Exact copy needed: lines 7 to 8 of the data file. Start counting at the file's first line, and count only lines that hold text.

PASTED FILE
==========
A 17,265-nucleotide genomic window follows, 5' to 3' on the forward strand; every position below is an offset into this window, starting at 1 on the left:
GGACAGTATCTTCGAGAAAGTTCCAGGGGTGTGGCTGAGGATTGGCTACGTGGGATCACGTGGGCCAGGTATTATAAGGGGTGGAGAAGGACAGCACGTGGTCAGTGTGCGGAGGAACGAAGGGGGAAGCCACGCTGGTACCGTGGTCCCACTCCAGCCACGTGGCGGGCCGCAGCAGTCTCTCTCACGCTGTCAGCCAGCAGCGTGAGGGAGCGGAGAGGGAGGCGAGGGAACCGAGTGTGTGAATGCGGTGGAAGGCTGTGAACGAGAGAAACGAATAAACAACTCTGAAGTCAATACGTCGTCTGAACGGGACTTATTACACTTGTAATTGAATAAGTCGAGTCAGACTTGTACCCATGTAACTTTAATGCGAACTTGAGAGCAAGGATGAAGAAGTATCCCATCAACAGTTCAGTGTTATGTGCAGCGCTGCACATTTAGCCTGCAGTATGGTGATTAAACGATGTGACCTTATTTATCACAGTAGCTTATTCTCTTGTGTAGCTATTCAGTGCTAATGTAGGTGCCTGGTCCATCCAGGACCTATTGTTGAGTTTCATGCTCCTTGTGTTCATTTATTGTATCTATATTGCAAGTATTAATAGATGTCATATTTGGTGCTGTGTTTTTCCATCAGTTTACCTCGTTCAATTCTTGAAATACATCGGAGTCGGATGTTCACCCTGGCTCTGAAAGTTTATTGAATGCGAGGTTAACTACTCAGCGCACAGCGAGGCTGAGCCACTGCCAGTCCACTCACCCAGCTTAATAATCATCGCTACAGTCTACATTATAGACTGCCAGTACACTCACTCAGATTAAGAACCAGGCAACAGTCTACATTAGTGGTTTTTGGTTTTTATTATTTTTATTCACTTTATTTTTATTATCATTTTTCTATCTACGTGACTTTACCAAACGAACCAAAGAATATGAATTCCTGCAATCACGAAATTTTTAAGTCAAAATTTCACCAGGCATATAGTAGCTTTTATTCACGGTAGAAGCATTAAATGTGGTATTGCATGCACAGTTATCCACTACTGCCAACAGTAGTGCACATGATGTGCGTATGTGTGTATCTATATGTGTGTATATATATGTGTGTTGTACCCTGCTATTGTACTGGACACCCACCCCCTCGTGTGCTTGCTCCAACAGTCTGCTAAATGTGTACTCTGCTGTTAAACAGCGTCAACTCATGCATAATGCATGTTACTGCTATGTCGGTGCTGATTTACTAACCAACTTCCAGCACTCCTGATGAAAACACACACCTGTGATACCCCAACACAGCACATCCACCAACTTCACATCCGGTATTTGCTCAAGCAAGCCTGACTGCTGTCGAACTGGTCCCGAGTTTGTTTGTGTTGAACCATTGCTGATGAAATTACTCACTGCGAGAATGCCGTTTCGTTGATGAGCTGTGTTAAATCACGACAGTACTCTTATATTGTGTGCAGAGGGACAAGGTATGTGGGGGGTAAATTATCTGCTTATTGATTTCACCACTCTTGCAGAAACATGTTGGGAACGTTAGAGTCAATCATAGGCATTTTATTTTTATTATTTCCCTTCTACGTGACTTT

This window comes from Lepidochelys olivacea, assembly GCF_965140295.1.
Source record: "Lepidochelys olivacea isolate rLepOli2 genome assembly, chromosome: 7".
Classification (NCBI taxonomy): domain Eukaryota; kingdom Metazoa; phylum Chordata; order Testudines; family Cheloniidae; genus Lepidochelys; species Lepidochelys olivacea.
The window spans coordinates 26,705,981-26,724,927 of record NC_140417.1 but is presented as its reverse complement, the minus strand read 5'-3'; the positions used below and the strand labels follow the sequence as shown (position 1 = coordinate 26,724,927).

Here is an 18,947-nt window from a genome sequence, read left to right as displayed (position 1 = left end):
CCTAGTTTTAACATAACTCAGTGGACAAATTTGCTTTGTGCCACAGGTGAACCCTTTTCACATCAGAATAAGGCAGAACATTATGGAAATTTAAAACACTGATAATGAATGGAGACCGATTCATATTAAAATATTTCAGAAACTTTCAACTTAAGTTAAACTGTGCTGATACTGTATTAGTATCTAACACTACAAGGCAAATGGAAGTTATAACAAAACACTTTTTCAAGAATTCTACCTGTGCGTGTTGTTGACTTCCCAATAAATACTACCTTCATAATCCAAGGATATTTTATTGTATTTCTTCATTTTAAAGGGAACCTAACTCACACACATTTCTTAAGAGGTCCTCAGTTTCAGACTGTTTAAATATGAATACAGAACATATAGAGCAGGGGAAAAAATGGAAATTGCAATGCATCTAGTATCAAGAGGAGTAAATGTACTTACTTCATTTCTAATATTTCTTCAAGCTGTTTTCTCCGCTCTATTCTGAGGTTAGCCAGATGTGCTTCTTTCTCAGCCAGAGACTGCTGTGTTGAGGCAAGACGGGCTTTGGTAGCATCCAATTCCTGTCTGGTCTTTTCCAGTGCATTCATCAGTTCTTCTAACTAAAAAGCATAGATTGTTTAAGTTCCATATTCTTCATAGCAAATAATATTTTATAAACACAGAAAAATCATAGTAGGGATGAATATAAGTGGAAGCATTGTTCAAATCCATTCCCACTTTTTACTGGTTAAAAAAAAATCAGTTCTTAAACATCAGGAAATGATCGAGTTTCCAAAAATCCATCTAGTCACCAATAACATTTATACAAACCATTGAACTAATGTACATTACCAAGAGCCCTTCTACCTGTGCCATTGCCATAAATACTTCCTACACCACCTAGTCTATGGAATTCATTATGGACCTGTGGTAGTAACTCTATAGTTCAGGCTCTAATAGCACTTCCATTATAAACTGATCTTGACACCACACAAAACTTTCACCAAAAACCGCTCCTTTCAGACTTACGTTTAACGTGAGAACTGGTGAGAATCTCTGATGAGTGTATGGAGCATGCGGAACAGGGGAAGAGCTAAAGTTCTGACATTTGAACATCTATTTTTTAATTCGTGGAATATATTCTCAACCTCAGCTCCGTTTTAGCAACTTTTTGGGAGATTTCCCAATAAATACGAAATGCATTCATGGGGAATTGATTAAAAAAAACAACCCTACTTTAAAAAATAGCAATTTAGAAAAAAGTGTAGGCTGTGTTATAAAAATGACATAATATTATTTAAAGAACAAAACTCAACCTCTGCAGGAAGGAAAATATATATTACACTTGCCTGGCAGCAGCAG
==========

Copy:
Here is an 18,947-nt window from a genome sequence, read left to right as displayed (position 1 = left end):
CCTAGTTTTAACATAACTCAGTGGACAAATTTGCTTTGTGCCACAGGTGAACCCTTTTCACATCAGAATAAGGCAGAACATTATGGAAATTTAAAACACTGATAATGAATGGAGACCGATTCATATTAAAATATTTCAGAAACTTTCAACTTAAGTTAAACTGTGCTGATACTGTATTAGTATCTAACACTACAAGGCAAATGGAAGTTATAACAAAACACTTTTTCAAGAATTCTACCTGTGCGTGTTGTTGACTTCCCAATAAATACTACCTTCATAATCCAAGGATATTTTATTGTATTTCTTCATTTTAAAGGGAACCTAACTCACACACATTTCTTAAGAGGTCCTCAGTTTCAGACTGTTTAAATATGAATACAGAACATATAGAGCAGGGGAAAAAATGGAAATTGCAATGCATCTAGTATCAAGAGGAGTAAATGTACTTACTTCATTTCTAATATTTCTTCAAGCTGTTTTCTCCGCTCTATTCTGAGGTTAGCCAGATGTGCTTCTTTCTCAGCCAGAGACTGCTGTGTTGAGGCAAGACGGGCTTTGGTAGCATCCAATTCCTGTCTGGTCTTTTCCAGTGCATTCATCAGTTCTTCTAACTAAAAAGCATAGATTGTTTAAGTTCCATATTCTTCATAGCAAATAATATTTTATAAACACAGAAAAATCATAGTAGGGATGAATATAAGTGGAAGCATTGTTCAAATCCATTCCCACTTTTTACTGGTTAAAAAAAAATCAGTTCTTAAACATCAGGAAATGATCGAGTTTCCAAAAATCCATCTAGTCACCAATAACATTTATACAAACCATTGAACTAATGTACATTACCAAGAGCCCTTCTACCTGTGCCATTGCCATAAATACTTCCTACACCACCTAGTCTATGGAATTCATTATGGACCTGTGGTAGTAACTCTATAGTTCAGGCTCTAATAGCACTTCCATTATAAACTGATCTTGACACCACACAAAACTTTCACCAAAAACCGCTCCTTTCAGACTTACGTTTAACGTGAGAACTGGTGAGAATCTCTGATGAGTGTATGGAGCATGCGGAACAGGGGAAGAGCTAAAGTTCTGACATTTGAACATCTATTTTTTAATTCGTGGAATATATTCTCAACCTCAGCTCCGTTTTAGCAACTTTTTGGGAGATTTCCCAATAAATACGAAATGCATTCATGGGGAATTGATTAAAAAAAACAACCCTACTTTAAAAAATAGCAATTTAGAAAAAAGTGTAGGCTGTGTTATAAAAATGACATAATATTATTTAAAGAACAAAACTCAACCTCTGCAGGAAGGAAAATATATATTACACTTGCCTGGCAGCAGCAG